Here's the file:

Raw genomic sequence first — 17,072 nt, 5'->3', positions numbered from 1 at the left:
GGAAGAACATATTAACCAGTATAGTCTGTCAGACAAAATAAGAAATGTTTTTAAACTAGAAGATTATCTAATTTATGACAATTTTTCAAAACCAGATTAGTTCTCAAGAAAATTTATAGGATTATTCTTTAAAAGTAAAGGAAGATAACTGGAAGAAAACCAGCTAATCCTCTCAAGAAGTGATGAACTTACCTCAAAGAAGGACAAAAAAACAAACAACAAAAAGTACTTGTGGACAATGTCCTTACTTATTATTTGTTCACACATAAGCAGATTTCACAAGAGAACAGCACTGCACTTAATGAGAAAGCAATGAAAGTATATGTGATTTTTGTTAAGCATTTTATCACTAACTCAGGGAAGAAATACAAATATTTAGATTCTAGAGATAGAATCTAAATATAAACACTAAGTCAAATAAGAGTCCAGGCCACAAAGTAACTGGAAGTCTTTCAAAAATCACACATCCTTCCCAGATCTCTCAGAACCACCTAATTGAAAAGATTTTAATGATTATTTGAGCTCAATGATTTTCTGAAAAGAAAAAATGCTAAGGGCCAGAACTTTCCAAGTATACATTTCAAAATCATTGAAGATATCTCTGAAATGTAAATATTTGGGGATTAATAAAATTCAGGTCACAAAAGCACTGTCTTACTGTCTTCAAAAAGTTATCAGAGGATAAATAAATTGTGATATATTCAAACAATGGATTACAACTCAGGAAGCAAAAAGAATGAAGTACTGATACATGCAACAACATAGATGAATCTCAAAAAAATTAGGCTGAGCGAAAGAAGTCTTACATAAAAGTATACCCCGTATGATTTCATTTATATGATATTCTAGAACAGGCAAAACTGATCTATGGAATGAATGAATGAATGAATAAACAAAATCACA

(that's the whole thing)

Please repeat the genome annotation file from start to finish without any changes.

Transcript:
Raw genomic sequence first — 17,072 nt, 5'->3', positions numbered from 1 at the left:
GGAAGAACATATTAACCAGTATAGTCTGTCAGACAAAATAAGAAATGTTTTTAAACTAGAAGATTATCTAATTTATGACAATTTTTCAAAACCAGATTAGTTCTCAAGAAAATTTATAGGATTATTCTTTAAAAGTAAAGGAAGATAACTGGAAGAAAACCAGCTAATCCTCTCAAGAAGTGATGAACTTACCTCAAAGAAGGACAAAAAAACAAACAACAAAAAGTACTTGTGGACAATGTCCTTACTTATTATTTGTTCACACATAAGCAGATTTCACAAGAGAACAGCACTGCACTTAATGAGAAAGCAATGAAAGTATATGTGATTTTTGTTAAGCATTTTATCACTAACTCAGGGAAGAAATACAAATATTTAGATTCTAGAGATAGAATCTAAATATAAACACTAAGTCAAATAAGAGTCCAGGCCACAAAGTAACTGGAAGTCTTTCAAAAATCACACATCCTTCCCAGATCTCTCAGAACCACCTAATTGAAAAGATTTTAATGATTATTTGAGCTCAATGATTTTCTGAAAAGAAAAAATGCTAAGGGCCAGAACTTTCCAAGTATACATTTCAAAATCATTGAAGATATCTCTGAAATGTAAATATTTGGGGATTAATAAAATTCAGGTCACAAAAGCACTGTCTTACTGTCTTCAAAAAGTTATCAGAGGATAAATAAATTGTGATATATTCAAACAATGGATTACAACTCAGGAAGCAAAAAGAATGAAGTACTGATACATGCAACAACATAGATGAATCTCAAAAAAATTAGGCTGAGCGAAAGAAGTCTTACATAAAAGTATACCCCGTATGATTTCATTTATATGATATTCTAGAACAGGCAAAACTGATCTATGGAATGAATGAATGAATGAATAAACAAAATCACA